Simmering under the surface of a torpid Washington summer is another congressional scandal in the making with more explosive potential than the check-bouncing House bank. Since it is thus far in the sparring rounds, it has not attracted a great deal of attention. And it may not amount to much more than partisan jabs with a few bloody noses on well-known faces. But because one of the faces is very well known, the possibility of serious political damage is real.
The House Post Office, a branch of the U.S. Post Office but operated by House of Representatives employees under House control, was a cesspool of political patronage, gross incompetence, flouted regulations and pandering to influential members. That much is clear from a report by a special bipartisan House task force. Like the House bank, the post office was created to perform a necessary function but was perverted into a service bureau whose principal goal was to do favors for House insiders -- most, but not all of them, Democrats.
What is not yet clear is whether there was outright theft in the post office scandal. Some members seem to have bought an awful lot of stamps, considering that almost all their official mail requires no postage.
At the head of the list is Rep. Dan Rostenkowski, the Chicago Democrat who is chairman of the powerful tax-writing Ways and Means Committee. Searchers of House records calculated that his office bought nearly $25,000 worth in five years, double the amount of anyone else in the Illinois delegation. More serious, if yet unsubstantiated publicly, is the report that a House employee has told federal prosecutors Mr. Rostenkowski got $20,000 in cash for vouchers that were supposed to purchase stamps.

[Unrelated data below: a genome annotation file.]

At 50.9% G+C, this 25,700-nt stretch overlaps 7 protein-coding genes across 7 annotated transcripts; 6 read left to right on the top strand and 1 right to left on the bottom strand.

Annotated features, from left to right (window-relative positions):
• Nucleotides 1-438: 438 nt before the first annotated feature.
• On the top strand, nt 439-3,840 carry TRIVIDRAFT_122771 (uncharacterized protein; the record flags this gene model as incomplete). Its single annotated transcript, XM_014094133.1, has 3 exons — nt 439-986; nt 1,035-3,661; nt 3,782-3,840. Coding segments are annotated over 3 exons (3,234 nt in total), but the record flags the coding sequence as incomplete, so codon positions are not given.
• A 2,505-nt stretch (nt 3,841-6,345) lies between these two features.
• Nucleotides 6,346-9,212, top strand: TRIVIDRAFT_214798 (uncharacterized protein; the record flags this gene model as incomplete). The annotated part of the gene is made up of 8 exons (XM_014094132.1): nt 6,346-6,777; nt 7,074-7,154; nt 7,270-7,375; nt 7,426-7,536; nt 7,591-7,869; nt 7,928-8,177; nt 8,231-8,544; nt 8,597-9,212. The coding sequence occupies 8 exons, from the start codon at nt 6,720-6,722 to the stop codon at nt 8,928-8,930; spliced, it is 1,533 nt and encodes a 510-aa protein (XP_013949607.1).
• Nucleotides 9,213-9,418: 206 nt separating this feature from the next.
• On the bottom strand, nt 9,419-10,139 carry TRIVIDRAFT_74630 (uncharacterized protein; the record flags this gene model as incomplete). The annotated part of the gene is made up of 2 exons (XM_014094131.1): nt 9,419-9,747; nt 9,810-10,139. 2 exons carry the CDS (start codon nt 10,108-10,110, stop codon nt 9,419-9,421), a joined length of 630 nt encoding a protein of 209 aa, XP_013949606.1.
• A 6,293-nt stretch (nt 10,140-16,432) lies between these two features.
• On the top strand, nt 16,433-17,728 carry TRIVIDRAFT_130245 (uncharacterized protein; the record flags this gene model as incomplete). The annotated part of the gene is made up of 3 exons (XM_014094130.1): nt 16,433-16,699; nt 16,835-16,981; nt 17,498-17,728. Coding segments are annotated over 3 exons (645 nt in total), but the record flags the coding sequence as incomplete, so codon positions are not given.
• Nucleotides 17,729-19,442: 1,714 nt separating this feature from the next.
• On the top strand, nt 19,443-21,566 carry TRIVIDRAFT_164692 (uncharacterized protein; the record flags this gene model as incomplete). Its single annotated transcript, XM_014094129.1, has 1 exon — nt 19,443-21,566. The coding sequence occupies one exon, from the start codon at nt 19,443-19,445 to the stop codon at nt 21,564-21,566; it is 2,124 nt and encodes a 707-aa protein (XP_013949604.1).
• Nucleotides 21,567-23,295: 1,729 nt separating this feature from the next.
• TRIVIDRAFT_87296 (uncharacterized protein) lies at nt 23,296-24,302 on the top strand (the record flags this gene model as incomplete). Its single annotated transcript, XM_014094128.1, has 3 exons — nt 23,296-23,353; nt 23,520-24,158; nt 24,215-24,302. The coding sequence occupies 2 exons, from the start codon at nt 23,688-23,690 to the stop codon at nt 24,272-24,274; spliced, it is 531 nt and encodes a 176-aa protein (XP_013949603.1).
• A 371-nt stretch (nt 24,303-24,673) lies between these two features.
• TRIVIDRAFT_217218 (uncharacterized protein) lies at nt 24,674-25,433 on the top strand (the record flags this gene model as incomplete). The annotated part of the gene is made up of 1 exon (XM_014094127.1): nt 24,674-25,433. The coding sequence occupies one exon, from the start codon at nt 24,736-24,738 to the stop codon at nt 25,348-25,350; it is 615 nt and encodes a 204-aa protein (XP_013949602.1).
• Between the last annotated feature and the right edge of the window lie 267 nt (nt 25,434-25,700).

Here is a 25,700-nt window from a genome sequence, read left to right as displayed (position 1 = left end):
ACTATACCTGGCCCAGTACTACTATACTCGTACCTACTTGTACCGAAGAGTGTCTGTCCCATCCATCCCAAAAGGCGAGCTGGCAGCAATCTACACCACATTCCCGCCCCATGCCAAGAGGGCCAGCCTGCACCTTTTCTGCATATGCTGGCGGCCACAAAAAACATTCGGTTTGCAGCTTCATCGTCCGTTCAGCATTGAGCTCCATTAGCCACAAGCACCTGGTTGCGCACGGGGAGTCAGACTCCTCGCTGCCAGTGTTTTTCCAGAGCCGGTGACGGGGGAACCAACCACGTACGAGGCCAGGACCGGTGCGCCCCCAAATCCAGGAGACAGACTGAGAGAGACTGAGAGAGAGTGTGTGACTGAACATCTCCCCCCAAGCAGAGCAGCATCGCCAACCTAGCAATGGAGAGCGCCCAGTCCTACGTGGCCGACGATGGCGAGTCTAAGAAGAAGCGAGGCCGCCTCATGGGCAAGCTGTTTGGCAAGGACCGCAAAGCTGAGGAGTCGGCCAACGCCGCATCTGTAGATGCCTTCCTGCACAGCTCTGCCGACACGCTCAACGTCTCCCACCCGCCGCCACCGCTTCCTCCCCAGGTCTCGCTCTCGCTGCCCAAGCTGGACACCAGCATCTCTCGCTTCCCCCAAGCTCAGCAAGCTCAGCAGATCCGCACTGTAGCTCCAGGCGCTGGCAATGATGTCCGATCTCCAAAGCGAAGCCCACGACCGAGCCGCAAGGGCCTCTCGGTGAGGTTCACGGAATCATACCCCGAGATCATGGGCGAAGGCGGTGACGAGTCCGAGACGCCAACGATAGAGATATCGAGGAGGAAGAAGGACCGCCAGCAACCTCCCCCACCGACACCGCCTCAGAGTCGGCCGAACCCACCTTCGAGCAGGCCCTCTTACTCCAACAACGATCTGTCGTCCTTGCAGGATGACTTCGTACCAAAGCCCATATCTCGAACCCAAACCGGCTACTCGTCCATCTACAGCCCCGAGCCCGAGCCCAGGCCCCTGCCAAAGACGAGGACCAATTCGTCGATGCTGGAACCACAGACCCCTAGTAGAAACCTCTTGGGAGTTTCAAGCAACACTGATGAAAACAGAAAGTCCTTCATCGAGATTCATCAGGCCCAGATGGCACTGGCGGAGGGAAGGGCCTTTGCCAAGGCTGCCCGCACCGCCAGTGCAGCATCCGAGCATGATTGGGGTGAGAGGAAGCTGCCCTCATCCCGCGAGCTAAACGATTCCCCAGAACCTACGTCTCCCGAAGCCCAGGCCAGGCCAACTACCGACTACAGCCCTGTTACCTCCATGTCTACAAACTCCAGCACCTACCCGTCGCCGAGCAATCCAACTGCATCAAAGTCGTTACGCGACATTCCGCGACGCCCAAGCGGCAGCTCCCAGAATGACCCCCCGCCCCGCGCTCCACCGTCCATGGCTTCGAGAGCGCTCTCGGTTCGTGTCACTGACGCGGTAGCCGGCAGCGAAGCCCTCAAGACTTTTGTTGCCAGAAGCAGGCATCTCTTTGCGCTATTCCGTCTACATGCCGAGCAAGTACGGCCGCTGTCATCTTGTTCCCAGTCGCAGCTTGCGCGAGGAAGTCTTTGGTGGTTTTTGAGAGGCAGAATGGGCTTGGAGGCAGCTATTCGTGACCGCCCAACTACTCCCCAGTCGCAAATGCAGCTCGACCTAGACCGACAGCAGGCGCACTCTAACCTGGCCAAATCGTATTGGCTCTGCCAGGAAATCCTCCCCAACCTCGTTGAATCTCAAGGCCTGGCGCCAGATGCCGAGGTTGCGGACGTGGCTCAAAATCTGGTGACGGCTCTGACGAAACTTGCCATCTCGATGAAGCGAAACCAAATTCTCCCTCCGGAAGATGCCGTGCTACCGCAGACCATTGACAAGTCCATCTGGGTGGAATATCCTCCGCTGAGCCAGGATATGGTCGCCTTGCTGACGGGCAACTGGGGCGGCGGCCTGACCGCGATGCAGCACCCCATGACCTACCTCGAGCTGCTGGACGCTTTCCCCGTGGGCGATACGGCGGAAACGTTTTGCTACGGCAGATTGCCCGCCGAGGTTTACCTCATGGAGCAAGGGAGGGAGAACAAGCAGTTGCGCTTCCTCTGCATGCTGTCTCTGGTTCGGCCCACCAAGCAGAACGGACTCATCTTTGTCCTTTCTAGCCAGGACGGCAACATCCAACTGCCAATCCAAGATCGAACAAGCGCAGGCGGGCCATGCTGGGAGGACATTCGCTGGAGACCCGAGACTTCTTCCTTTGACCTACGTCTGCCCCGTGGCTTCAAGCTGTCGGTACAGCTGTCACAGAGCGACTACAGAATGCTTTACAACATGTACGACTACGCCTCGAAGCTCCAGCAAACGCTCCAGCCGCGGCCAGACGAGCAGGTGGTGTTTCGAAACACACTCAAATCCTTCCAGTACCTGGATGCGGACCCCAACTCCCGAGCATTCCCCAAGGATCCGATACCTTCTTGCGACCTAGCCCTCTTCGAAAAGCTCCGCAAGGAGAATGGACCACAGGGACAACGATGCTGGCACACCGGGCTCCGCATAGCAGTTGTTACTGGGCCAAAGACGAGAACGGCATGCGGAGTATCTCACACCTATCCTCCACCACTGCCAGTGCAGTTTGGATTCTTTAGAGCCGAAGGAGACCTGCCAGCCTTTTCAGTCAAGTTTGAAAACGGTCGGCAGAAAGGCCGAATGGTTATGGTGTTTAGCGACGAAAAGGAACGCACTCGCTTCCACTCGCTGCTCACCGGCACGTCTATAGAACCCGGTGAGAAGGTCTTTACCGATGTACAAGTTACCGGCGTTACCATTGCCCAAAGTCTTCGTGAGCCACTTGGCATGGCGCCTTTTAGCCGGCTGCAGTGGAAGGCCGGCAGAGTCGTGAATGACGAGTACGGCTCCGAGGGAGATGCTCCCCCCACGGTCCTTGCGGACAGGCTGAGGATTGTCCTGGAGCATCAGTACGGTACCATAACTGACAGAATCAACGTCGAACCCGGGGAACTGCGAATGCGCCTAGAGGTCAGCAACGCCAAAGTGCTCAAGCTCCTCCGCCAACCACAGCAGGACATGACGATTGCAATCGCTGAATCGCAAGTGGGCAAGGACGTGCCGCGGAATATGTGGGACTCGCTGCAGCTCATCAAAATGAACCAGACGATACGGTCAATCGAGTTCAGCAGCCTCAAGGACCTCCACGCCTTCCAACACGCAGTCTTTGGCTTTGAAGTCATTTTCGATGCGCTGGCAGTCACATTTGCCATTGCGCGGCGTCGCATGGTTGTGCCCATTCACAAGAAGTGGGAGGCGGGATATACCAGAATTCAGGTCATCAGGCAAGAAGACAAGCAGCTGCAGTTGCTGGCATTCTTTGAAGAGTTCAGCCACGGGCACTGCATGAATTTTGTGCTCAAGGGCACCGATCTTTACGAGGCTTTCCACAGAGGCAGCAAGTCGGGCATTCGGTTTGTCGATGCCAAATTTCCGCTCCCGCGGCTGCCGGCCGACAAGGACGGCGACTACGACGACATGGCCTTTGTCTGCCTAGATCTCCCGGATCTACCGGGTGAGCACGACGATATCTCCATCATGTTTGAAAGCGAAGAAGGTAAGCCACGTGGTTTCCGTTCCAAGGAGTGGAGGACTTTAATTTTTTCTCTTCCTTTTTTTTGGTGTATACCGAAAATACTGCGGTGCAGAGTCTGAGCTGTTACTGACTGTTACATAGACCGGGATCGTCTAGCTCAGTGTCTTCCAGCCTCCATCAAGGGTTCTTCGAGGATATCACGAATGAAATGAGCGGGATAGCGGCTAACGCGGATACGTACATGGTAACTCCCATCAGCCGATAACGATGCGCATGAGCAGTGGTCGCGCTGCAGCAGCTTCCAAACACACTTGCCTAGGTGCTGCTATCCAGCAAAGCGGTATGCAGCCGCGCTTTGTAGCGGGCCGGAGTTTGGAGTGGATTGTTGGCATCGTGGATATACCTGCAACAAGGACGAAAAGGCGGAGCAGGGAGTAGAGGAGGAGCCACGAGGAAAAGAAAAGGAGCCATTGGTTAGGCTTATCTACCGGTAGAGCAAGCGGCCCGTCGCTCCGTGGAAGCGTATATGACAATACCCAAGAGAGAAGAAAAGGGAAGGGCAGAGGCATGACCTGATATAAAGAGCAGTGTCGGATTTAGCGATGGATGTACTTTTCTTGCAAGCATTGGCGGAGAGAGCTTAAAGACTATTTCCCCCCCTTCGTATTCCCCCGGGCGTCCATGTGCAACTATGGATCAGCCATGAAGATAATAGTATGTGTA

Federal prosecutors in Washington have subpoenaed Mr. Rostenkowski and two Pennsylvania Democrats, both chairmen of key House subcommittees, to tell a grand jury what they know of the House post office and perhaps to explain things in their subpoenaed records. All three refused, and the prosecutors backed off.
The congressmen might have a point. The Constitution limits executive or judicial authority over legislators in their official duties -- if that is in fact what is involved here. And the investigation has a partisan tinge to it. But the spectacle of three members of the increasingly discredited congressional old guard taking refuge in the Fifth Amendment doesn't go down very well this campaign season. Not with all the other sludge that has been pumped from congressional institutions this year.